‘Separate but Equal’ Policies Have No Place in Health Care


Published on September 30, 2021

NH Journal

As reported by Damien Fisher at NHJournal, I filed a complaint on Tuesday with the U.S. Department of Health and Human Services on behalf of a New Hampshire resident who was denied a government-funded COVID-19 vaccine solely because he was White.

Some have suggested that because the complainant was eventually able to get a vaccine at another clinic, blunt racial set-asides do not constitute race discrimination. In support of this argument, they point to racial health disparities. While such disparities are real and involve highly nuanced policy questions, I’m curious to know if those advocating this position endorse expanding New Hampshire’s exclusionary racial gatekeeping to health care more broadly?

Do they support, say, non-White emergency rooms where White people are routed to other hospitals? Or how about abortion clinics for non-Whites only? Under this logic, the availability of other options for whites would suggest there is no harm.

But America tried “separate but equal” policies once before, and just like then, they have no place in health care.

Even if someone thought “separate but equal” policies were justified for COVID-19 vaccines specifically (which they are not), New Hampshire would be the least likely candidate because the race-correlated disproportional impact of COVID is among the lowest of all 50 states. New Hampshire is ranked the third least vulnerable state in America according to the privately-funded COVID-19 Community Vulnerability Index—the index relied on by New Hampshire is creating its racial set-asides. On a scale of zero to one, with zero being the least vulnerable, New Hampshire received a 0.04 score.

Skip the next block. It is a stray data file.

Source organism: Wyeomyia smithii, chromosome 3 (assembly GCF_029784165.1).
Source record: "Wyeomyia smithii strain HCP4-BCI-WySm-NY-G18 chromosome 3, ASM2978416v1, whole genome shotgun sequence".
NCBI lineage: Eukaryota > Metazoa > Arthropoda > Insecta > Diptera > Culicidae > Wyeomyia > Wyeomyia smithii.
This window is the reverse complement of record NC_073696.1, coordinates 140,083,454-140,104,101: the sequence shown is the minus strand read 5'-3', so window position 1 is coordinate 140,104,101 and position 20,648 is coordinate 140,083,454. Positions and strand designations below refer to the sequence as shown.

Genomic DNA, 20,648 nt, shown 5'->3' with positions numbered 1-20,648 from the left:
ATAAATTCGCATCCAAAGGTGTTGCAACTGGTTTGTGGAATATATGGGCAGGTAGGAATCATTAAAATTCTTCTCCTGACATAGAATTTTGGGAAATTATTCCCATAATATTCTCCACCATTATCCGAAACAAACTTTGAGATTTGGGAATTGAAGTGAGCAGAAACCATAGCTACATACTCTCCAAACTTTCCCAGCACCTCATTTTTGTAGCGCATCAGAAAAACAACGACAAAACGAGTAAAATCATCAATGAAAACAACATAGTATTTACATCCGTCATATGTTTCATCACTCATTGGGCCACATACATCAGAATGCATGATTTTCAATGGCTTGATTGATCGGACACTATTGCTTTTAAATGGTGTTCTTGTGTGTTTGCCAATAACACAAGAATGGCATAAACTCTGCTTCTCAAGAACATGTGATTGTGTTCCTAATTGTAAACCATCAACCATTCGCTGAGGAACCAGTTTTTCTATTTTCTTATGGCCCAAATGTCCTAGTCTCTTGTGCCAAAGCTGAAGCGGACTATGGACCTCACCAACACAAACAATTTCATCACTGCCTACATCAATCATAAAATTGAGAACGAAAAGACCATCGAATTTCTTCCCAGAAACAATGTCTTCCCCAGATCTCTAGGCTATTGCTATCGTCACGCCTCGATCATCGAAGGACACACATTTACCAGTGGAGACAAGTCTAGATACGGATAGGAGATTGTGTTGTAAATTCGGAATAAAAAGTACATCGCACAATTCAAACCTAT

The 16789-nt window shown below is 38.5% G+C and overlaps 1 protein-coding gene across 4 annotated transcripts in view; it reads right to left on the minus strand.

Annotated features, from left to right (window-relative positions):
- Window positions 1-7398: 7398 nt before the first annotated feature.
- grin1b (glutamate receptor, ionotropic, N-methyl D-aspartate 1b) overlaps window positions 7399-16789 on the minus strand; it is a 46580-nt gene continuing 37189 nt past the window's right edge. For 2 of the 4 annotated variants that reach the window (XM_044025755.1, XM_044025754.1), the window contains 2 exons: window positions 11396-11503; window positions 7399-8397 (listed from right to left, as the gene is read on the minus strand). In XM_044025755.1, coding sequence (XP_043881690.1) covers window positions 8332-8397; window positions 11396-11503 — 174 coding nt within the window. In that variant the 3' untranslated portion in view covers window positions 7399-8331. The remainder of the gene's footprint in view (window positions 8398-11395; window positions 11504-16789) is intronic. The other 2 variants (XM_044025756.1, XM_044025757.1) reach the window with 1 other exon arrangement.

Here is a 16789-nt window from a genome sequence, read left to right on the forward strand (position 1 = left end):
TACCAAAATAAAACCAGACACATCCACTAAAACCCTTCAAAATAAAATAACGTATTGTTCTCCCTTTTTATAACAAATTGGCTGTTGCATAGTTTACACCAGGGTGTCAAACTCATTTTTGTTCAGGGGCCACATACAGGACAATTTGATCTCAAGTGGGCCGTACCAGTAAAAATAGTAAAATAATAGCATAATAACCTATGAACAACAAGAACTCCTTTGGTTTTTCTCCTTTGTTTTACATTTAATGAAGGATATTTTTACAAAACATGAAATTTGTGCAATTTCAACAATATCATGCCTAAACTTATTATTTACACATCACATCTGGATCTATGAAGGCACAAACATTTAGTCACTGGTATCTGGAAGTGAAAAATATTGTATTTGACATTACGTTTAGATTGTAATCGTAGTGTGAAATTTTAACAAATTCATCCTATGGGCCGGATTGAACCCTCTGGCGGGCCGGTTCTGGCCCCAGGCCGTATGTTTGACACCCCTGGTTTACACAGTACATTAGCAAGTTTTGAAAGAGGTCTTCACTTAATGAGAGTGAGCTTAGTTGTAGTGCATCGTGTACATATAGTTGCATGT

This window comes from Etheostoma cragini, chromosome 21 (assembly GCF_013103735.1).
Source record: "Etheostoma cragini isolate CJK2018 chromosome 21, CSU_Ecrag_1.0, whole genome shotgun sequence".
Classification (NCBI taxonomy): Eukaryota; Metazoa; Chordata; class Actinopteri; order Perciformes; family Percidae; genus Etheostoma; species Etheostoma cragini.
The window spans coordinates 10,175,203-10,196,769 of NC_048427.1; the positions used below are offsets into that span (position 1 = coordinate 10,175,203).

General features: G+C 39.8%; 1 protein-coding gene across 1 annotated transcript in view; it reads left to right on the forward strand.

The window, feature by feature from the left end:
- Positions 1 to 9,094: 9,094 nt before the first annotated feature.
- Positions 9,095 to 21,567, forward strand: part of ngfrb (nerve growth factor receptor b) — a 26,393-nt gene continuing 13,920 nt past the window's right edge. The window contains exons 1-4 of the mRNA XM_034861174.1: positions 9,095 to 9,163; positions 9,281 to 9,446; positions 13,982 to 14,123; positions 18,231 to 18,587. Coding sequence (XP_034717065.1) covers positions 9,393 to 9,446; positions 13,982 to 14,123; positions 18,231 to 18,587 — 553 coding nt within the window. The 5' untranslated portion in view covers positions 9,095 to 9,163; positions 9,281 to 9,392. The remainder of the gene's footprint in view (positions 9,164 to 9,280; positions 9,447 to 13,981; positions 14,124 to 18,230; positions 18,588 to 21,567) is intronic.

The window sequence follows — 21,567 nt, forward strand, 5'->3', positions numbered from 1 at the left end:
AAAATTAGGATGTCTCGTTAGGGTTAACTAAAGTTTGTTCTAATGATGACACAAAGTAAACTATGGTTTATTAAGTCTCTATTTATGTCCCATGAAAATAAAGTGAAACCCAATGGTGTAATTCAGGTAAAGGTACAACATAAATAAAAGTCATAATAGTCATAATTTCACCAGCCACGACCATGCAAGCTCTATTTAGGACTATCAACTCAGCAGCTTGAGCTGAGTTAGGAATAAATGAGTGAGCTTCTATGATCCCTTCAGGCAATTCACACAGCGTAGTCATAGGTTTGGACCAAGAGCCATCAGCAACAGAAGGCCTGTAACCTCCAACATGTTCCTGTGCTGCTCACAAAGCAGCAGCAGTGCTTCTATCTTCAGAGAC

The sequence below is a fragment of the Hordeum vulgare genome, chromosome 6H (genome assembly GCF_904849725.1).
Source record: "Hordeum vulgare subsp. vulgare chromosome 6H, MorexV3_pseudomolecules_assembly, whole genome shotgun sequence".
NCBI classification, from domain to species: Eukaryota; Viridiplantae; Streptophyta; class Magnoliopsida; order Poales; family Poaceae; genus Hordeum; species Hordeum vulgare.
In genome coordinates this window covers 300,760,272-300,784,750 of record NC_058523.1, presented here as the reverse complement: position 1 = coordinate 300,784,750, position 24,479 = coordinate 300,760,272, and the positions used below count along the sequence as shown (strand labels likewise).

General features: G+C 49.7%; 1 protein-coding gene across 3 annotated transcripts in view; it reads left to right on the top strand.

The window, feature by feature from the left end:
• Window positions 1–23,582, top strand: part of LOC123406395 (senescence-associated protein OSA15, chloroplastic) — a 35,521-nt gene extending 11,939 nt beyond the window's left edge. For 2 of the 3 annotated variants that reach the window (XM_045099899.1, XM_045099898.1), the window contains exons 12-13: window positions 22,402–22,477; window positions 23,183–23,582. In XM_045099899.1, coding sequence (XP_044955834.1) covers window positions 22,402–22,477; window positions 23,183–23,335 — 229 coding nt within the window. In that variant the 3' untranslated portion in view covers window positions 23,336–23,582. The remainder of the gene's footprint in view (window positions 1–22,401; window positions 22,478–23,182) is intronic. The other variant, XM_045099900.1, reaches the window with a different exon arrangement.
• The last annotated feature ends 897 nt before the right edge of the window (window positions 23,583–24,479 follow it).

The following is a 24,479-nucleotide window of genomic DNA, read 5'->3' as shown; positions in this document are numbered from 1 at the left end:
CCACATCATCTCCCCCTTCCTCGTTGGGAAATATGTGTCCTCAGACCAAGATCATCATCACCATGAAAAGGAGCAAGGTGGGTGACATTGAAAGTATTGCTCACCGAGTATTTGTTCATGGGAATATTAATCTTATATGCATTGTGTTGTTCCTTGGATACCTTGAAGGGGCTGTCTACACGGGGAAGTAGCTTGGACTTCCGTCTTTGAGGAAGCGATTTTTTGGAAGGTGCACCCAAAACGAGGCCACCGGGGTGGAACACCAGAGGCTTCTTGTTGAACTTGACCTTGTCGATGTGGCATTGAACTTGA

For comparison, Texas received a 0.98 score. Not a single census tract within New Hampshire was identified with minorities at high or very high “vulnerability.”

There’s one group the state’s illegal racial set-asides benefited—privileged Dartmouth students who were able to receive COVID-19 vaccines before older White residents like the complainant. Even though the complainant was at elevated risk to COVID-19 because he is diabetic, he was forced to wait behind younger healthy college students simply because of his race, skin color, and national origin. Not only that, when vaccinations were opened up to everyone, he was still turned away from a clinic that was only serving “people of color.”

Such blatant discrimination is patently illegal under bedrock civil rights laws. As America learned the hard way, separate is not equal.

Rachel N. Morrison is an attorney and policy analyst at the Ethics and Public Policy Center, where she works on EPPC’s HHS Accountability Project. She wrote this for NHJournal.com.


Most Read

EPPC BRIEFLY
This field is for validation purposes and should be left unchanged.

Sign up to receive EPPC's biweekly e-newsletter of selected publications, news, and events.

SEARCH

Your support impacts the debate on critical issues of public policy.

Donate today

More in HHS Accountability Project